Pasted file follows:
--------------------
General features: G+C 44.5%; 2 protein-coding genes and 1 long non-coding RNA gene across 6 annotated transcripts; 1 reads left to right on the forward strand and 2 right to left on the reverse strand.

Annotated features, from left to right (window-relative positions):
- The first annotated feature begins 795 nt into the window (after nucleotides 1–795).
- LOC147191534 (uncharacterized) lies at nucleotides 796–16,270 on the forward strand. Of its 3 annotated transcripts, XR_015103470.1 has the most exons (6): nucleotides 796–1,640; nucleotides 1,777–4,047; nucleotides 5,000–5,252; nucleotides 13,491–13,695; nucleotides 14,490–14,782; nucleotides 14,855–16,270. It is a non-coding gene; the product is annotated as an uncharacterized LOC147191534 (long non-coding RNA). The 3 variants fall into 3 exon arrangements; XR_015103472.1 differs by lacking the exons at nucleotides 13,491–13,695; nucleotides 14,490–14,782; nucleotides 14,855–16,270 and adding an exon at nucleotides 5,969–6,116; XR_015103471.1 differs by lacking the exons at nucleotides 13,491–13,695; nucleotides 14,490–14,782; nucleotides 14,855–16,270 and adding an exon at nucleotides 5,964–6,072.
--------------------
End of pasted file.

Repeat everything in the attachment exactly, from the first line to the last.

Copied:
General features: G+C 44.5%; 2 protein-coding genes and 1 long non-coding RNA gene across 6 annotated transcripts; 1 reads left to right on the forward strand and 2 right to left on the reverse strand.

Annotated features, from left to right (window-relative positions):
- The first annotated feature begins 795 nt into the window (after nucleotides 1–795).
- LOC147191534 (uncharacterized) lies at nucleotides 796–16,270 on the forward strand. Of its 3 annotated transcripts, XR_015103470.1 has the most exons (6): nucleotides 796–1,640; nucleotides 1,777–4,047; nucleotides 5,000–5,252; nucleotides 13,491–13,695; nucleotides 14,490–14,782; nucleotides 14,855–16,270. It is a non-coding gene; the product is annotated as an uncharacterized LOC147191534 (long non-coding RNA). The 3 variants fall into 3 exon arrangements; XR_015103472.1 differs by lacking the exons at nucleotides 13,491–13,695; nucleotides 14,490–14,782; nucleotides 14,855–16,270 and adding an exon at nucleotides 5,969–6,116; XR_015103471.1 differs by lacking the exons at nucleotides 13,491–13,695; nucleotides 14,490–14,782; nucleotides 14,855–16,270 and adding an exon at nucleotides 5,964–6,072.